After more than three decades of research, scientists have proven that the cancer affecting up to one in four adult California sea lions that received a necropsy at the Marine Mammal Center in Sausalito, is caused by a sexually transmitted herpesvirus. The cancer, known as sea lion urogenital carcinoma, has clear parallels to cervical cancer in humans and provides a helpful model for human cancer study. Dr. Deming was the lead author of this study while she was a research fellow at that marine mammal center.

laguna celebrates TLC

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These four California sea lion pups (“Cactus,” “Meadow,” “Colcha” and “Trifecta”) are all suffering from malnutrition, pneumonia and one had two fish hooks embedded in her flipper on presentation. They are still in critical condition, being tube fed and on various medications to treat their pneumonia and wounds associated with the embedded fish hooks. 

 “One of the reasons I got a PhD was to pay homage to these animals,” Deming said. “We’ve done so much to the environment to cause this cancer, we need to do something to understand how the process works.”

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When Deming was studying for her PhD, Dr. Frances Gullard – who worked for 25 years at the Marine Mammal Center in Sausalito and is a research associate at UC Davis – was her mentor. “After I finished my masters, Frances drove home the point that I needed a PhD to do research. She pushed and encouraged me. I don’t know that I would have gotten my PhD without her guidance. I also had a number of female advisers.”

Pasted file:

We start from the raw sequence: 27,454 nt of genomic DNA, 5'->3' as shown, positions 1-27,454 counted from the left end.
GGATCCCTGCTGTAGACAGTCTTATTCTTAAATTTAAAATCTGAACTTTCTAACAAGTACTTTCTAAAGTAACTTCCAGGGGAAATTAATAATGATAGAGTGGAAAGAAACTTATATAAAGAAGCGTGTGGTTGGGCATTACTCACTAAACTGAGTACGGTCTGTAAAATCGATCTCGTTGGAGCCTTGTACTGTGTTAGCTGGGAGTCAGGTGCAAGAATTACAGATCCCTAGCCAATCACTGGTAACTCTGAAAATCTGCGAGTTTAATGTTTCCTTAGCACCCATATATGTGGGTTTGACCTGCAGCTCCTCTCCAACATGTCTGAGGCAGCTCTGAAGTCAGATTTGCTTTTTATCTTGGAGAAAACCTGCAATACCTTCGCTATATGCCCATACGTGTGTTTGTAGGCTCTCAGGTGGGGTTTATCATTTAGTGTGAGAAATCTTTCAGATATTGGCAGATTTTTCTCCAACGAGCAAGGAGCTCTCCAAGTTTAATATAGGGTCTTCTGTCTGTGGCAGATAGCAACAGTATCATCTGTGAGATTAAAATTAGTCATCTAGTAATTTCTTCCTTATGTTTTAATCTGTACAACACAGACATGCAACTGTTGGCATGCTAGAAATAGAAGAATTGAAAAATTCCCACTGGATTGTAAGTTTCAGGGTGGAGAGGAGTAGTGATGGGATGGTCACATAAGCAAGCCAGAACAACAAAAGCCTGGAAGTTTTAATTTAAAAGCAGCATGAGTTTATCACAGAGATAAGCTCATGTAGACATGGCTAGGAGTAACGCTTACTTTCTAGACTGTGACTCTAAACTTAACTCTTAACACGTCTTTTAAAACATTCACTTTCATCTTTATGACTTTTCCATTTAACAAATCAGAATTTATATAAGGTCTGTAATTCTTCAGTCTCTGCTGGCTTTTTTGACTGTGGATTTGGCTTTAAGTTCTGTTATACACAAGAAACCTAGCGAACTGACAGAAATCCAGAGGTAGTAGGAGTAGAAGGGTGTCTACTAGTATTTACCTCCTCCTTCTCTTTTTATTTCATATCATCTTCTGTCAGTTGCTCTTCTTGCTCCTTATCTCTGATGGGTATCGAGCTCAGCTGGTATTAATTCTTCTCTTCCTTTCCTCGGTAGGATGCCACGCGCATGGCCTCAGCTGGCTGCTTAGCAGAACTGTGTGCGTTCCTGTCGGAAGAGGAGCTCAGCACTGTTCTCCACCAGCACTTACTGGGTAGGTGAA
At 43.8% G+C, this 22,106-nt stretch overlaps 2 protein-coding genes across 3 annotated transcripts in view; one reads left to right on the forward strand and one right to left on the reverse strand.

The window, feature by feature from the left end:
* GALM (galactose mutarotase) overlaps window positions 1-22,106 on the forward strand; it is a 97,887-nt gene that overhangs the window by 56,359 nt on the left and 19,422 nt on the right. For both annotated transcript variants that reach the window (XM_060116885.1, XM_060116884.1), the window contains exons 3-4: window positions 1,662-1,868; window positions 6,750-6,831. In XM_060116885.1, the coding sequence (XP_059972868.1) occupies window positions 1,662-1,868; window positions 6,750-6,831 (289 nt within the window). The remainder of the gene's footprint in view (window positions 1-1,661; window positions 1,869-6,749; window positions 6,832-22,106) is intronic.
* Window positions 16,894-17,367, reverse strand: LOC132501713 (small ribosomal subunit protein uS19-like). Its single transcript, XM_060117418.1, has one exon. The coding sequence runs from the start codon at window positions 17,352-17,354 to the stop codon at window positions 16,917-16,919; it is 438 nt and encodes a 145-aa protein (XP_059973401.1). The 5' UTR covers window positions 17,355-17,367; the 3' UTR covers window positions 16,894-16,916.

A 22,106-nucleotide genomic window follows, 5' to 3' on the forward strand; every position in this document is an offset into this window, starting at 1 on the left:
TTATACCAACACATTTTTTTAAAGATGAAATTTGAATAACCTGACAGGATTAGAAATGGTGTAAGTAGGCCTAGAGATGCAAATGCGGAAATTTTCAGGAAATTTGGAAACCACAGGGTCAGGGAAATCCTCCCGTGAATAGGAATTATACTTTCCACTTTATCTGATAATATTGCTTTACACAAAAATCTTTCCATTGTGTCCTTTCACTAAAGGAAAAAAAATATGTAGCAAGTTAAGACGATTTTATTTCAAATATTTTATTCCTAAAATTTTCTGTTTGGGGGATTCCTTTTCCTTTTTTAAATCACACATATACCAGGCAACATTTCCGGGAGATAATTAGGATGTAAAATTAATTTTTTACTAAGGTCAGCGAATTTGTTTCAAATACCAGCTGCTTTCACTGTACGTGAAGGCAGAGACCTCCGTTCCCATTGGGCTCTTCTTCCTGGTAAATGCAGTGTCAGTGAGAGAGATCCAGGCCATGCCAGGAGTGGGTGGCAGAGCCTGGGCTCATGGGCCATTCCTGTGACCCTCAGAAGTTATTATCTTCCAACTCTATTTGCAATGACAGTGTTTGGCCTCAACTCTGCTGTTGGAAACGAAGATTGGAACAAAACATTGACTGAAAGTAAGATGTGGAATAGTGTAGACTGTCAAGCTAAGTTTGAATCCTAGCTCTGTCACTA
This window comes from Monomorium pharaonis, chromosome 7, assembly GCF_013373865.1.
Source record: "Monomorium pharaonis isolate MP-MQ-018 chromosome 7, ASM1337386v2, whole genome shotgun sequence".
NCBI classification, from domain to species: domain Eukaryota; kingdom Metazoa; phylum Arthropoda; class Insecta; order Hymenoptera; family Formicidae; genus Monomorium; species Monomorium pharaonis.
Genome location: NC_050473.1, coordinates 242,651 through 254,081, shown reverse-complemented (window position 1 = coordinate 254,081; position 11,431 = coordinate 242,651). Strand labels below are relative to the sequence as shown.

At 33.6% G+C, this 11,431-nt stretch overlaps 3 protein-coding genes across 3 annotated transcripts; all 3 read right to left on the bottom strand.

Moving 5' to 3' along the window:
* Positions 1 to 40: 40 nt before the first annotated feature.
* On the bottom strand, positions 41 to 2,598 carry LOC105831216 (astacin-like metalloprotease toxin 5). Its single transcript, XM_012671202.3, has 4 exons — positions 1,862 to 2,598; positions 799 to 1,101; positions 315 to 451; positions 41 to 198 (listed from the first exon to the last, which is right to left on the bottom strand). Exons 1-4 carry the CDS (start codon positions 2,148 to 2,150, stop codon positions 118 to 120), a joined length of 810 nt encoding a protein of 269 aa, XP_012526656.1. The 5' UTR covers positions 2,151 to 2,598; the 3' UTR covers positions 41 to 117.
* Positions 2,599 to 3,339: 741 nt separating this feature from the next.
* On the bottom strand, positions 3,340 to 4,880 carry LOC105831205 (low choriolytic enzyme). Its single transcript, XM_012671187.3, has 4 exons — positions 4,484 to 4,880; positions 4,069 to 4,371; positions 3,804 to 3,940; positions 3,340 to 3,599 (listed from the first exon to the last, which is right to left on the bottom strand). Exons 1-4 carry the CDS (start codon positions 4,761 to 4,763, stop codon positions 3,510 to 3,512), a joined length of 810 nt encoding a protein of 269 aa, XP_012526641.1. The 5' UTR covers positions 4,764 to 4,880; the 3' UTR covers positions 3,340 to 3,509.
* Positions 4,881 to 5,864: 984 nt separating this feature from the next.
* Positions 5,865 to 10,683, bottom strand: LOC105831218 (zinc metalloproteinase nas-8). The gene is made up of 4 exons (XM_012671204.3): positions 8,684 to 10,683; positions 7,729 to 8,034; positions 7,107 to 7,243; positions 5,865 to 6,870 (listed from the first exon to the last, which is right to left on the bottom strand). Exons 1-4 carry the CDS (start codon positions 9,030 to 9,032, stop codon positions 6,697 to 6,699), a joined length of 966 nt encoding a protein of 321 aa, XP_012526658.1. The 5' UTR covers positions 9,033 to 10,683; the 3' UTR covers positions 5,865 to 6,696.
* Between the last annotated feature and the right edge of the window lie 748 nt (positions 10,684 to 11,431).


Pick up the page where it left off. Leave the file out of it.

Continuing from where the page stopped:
Appointed by President Biden on May 4, 2022, Gulland now serves as chair of the Marine Mammal Conservation Commission. Her focus is the treatment of stranded marine animals and research into the causes of disease in these animals. Gullard also serves as Scientific Adviser for PMMC.

“The confirmation that this is a virally induced cancer combined with the knowledge that contaminants play a significant role in the cancer’s development means that we can use these sea lions as a naturally occurring disease model to better understand how cancer develops and spreads in all species, including humans,” said Deming. “It’s all interconnected. In studying mammals, we can keep the virus in check and use it as a marker. Sadly, by the time the seals and sea lions present here, they’re terminal. There is no cure for this cancer.”

laguna celebrates whale garden

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Whale Bone Garden at PMMC